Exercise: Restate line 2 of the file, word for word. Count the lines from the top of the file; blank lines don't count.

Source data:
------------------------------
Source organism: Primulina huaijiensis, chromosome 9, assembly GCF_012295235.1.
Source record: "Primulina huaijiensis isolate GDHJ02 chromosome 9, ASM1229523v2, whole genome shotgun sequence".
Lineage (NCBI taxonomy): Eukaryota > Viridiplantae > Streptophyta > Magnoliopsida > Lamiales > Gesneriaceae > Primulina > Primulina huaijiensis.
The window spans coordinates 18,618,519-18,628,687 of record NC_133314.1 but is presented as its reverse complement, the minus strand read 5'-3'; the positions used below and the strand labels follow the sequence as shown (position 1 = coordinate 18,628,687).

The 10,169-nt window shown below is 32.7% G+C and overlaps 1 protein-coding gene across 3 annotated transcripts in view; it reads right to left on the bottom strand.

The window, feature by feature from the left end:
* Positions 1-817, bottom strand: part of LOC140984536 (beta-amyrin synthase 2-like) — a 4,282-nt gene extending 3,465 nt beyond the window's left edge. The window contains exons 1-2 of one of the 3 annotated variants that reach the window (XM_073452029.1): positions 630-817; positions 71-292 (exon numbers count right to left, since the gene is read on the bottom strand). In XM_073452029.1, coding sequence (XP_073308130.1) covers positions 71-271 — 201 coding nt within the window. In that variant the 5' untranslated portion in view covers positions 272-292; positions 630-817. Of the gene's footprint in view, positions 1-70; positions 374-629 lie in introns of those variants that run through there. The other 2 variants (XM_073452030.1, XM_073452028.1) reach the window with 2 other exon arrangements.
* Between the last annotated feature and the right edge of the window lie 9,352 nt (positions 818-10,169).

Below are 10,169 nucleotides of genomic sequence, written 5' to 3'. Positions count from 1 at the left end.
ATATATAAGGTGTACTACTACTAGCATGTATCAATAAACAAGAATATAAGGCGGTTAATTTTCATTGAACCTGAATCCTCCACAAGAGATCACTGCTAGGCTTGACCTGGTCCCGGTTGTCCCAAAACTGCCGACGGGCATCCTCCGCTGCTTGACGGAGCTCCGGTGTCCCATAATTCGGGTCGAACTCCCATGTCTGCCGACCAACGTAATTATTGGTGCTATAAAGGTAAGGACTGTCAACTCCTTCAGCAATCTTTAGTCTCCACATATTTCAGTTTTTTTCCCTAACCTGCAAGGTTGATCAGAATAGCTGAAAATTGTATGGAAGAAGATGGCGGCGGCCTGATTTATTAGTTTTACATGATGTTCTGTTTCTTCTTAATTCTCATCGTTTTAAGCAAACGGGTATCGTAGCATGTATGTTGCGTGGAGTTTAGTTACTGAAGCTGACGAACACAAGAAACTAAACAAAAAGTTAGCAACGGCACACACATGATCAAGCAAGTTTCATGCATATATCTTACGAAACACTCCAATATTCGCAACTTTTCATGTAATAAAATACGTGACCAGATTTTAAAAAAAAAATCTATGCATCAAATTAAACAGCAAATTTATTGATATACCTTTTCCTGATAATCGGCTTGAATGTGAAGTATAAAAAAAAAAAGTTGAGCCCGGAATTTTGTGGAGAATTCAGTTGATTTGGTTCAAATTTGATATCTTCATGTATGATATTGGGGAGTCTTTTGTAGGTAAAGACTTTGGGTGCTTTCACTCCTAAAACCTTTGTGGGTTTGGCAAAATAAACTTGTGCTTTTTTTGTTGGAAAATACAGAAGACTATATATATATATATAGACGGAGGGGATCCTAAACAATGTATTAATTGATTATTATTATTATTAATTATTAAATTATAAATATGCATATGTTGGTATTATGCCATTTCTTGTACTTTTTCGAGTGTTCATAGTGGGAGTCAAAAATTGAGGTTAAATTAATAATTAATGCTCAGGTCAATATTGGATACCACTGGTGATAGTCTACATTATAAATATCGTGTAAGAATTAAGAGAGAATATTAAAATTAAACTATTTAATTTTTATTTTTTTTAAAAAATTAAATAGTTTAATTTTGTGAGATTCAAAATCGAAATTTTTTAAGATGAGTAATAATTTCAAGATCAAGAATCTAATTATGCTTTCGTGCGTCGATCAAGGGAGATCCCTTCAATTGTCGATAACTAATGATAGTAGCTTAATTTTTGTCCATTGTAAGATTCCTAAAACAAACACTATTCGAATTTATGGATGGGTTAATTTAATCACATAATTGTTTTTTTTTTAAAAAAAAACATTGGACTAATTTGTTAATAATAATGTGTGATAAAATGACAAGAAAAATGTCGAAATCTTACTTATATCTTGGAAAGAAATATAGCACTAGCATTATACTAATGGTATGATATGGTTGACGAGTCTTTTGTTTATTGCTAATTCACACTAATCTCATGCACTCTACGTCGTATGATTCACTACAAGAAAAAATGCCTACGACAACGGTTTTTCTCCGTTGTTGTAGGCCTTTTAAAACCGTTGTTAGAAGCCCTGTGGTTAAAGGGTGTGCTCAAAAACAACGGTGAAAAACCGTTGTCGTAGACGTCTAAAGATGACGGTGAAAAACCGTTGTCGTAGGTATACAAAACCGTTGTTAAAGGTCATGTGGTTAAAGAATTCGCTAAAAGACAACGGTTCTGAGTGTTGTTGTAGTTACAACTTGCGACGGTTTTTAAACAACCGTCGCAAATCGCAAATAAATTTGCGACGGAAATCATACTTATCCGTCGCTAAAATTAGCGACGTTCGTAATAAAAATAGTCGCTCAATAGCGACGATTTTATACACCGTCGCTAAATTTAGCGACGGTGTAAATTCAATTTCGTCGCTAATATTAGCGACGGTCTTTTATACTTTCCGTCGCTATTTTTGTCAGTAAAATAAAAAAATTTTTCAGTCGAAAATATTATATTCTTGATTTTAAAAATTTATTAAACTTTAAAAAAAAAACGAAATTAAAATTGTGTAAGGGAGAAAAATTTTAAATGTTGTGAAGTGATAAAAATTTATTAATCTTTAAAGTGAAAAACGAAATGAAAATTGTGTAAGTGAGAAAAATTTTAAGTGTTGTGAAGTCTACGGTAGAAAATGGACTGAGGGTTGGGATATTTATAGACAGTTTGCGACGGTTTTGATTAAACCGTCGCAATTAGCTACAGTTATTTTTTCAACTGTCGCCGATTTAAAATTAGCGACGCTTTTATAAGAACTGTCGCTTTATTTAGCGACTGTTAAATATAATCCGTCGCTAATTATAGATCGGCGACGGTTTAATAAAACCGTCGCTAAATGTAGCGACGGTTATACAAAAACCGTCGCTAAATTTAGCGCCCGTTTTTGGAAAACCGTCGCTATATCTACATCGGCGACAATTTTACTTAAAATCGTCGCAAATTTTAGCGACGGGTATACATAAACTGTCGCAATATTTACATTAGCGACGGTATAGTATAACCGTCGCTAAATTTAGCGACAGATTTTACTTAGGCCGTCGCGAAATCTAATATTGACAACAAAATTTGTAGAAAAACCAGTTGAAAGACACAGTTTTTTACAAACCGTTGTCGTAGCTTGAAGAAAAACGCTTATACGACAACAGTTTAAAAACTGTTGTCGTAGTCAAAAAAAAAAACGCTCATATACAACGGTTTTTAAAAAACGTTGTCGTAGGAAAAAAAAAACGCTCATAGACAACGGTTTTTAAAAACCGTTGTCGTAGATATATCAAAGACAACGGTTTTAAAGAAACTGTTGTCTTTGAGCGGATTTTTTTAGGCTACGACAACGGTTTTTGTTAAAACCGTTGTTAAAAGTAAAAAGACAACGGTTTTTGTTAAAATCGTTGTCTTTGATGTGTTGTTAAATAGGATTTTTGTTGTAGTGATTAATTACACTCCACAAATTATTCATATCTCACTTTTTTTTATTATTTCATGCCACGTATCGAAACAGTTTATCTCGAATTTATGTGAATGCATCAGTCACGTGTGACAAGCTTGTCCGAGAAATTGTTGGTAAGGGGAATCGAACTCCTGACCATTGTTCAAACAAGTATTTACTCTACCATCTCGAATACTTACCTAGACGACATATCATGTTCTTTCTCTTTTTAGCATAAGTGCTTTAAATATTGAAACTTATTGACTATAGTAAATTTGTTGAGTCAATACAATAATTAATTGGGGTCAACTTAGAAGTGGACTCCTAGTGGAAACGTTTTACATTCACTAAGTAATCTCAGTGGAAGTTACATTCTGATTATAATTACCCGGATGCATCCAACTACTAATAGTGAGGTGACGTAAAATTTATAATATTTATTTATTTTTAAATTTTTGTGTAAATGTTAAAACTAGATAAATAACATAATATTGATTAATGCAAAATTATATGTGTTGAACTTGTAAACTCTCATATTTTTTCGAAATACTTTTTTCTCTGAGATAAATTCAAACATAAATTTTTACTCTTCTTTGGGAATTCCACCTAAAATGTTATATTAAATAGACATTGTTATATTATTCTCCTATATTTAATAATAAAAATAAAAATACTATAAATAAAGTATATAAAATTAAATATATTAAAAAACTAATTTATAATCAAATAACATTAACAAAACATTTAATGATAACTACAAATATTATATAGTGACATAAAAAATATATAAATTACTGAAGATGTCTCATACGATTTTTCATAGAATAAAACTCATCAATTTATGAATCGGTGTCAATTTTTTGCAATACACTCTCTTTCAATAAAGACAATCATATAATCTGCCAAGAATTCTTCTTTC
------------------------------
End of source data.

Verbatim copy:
Source record: "Primulina huaijiensis isolate GDHJ02 chromosome 9, ASM1229523v2, whole genome shotgun sequence".